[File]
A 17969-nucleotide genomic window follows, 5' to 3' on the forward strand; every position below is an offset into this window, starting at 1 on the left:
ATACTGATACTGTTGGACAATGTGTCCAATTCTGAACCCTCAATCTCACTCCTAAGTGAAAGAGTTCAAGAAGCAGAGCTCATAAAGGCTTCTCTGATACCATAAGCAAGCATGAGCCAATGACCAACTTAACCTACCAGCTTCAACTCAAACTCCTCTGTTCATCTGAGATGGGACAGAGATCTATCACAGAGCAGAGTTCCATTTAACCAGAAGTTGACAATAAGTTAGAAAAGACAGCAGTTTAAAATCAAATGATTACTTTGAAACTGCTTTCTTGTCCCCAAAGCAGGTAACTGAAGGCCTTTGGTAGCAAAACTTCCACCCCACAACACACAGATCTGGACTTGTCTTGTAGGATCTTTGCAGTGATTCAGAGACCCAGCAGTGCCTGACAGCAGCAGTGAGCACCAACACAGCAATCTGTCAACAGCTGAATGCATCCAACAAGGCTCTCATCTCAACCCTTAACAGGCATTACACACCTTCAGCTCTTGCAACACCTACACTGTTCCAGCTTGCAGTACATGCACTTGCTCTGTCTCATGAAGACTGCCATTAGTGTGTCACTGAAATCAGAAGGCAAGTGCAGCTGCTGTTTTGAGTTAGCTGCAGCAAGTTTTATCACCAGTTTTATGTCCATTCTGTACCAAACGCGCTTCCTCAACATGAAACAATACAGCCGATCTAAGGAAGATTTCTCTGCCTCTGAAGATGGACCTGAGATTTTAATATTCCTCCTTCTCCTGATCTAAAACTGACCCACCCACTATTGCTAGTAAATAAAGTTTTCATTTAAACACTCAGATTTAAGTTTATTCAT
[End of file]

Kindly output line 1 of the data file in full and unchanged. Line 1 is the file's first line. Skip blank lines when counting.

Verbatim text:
A 17969-nucleotide genomic window follows, 5' to 3' on the forward strand; every position below is an offset into this window, starting at 1 on the left: